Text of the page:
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$$\int_{\gamma} \frac{z^2}{z(z-2)}, \quad \gamma(\theta) = 3e^{i\theta}, 0 \leq \theta \leq 2\pi$$

Cauchy's integral formula is given by:

$$\int\limits_{\gamma} \frac{f(z)}{(z-a)^{n+1}} = \frac{2\pi i}{n!} f^{(n)}(a)$$

And I can choose my holomorphic $f(z) = z^2$. But it doesn't seem like I can get my integral into a form like $(z - a)^n$ in the denominator. Am I missing some algebraic trick to do this?

Also, if $\gamma(\theta)$ was $e^{i\theta}$, then I could choose my holomorphic function to be $\frac{z^2}{z-2}$?

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  • $\begingroup$ en.m.wikipedia.org/wiki/Residue_theorem $\endgroup$ – Ant Apr 17 '15 at 12:38
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    $\begingroup$ Isn't $\frac{z^2}{z(z-2)}=\frac{z}{z-2}$? (with $z=0$ being a removal singularity) $\endgroup$ – kennytm Apr 17 '15 at 12:39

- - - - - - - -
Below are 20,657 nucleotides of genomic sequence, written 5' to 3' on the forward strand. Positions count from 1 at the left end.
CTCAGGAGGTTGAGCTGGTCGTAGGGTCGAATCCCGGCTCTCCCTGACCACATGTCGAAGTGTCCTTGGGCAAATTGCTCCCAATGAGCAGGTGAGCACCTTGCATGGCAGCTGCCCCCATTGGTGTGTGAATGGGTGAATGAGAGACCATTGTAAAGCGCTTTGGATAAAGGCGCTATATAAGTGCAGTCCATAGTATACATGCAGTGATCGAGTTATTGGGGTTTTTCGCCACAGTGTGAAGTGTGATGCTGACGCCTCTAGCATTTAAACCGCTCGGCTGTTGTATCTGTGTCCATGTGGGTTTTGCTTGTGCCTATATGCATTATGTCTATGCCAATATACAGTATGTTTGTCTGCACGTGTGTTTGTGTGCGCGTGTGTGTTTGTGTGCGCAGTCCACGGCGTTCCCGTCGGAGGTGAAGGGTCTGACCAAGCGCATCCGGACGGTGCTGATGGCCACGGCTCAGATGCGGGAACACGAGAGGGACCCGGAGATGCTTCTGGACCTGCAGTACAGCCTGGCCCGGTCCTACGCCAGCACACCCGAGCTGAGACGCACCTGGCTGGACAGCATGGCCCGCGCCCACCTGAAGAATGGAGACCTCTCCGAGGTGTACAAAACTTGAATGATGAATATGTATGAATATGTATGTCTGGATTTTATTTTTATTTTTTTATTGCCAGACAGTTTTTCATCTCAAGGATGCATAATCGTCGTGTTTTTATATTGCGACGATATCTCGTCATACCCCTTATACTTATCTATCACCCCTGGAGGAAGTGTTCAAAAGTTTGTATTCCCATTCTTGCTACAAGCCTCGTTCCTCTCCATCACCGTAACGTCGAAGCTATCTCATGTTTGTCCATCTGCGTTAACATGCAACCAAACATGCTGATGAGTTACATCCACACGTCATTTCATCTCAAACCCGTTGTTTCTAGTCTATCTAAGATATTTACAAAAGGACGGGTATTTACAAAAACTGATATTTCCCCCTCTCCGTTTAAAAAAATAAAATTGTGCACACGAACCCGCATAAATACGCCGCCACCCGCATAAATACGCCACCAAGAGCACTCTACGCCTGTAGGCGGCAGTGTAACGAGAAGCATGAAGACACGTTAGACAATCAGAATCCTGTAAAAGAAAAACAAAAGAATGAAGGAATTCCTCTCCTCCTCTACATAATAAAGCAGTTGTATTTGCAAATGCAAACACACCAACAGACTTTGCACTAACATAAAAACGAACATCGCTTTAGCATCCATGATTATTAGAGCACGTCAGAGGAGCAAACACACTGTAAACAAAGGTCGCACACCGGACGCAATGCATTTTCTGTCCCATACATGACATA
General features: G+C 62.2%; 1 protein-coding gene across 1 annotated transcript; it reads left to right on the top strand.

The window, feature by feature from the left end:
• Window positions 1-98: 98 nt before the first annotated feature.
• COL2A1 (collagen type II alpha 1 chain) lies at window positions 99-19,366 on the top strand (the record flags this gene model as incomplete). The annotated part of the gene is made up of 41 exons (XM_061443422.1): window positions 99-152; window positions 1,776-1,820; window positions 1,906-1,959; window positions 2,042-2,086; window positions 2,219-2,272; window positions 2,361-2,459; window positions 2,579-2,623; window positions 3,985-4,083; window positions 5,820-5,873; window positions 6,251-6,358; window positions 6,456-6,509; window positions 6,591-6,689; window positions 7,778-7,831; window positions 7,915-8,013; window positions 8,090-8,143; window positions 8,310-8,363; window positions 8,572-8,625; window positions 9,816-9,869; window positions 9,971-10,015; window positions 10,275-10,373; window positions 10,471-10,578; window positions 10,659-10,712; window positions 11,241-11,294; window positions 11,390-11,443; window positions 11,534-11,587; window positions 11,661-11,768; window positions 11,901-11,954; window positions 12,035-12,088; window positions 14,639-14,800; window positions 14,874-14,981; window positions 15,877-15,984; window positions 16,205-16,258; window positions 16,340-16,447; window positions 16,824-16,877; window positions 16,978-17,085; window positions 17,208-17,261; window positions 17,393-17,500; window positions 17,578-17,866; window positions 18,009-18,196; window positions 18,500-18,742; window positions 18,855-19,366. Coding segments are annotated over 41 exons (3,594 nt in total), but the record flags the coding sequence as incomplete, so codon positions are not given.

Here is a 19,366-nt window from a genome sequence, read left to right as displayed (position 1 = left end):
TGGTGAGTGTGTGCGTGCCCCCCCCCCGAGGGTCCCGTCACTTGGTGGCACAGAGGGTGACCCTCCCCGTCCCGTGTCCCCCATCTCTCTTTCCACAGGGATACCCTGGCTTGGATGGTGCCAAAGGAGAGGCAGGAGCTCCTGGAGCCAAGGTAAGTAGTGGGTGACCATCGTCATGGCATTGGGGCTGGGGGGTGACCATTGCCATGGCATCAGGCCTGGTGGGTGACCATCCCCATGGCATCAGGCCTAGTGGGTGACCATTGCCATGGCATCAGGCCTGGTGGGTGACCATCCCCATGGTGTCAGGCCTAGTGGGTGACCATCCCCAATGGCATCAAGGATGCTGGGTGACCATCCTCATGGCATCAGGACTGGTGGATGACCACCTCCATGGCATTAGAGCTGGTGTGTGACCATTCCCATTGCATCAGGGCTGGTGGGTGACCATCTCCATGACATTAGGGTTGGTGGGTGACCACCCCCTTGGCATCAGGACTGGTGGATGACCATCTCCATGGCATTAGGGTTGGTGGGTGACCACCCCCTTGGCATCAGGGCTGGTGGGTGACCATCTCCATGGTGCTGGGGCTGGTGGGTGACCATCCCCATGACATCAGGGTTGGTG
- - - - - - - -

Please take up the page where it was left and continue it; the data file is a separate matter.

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    $\begingroup$ $\frac{z^2}{z\left(z-2\right)}=\frac{z}{z-2}$ so that you can take $f\left(z\right)=z$. $\endgroup$ – Nicolas Apr 17 '15 at 12:40
  • $\begingroup$ Oh, I didn't know we're allowed to cancel out fractions inside an integral. Thanks $\endgroup$ – mr eyeglasses Apr 17 '15 at 12:40
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We have $$\dfrac{z^2}{z(z-2)} = \dfrac{z}{z-2} = 1 + \dfrac2{z-2}$$

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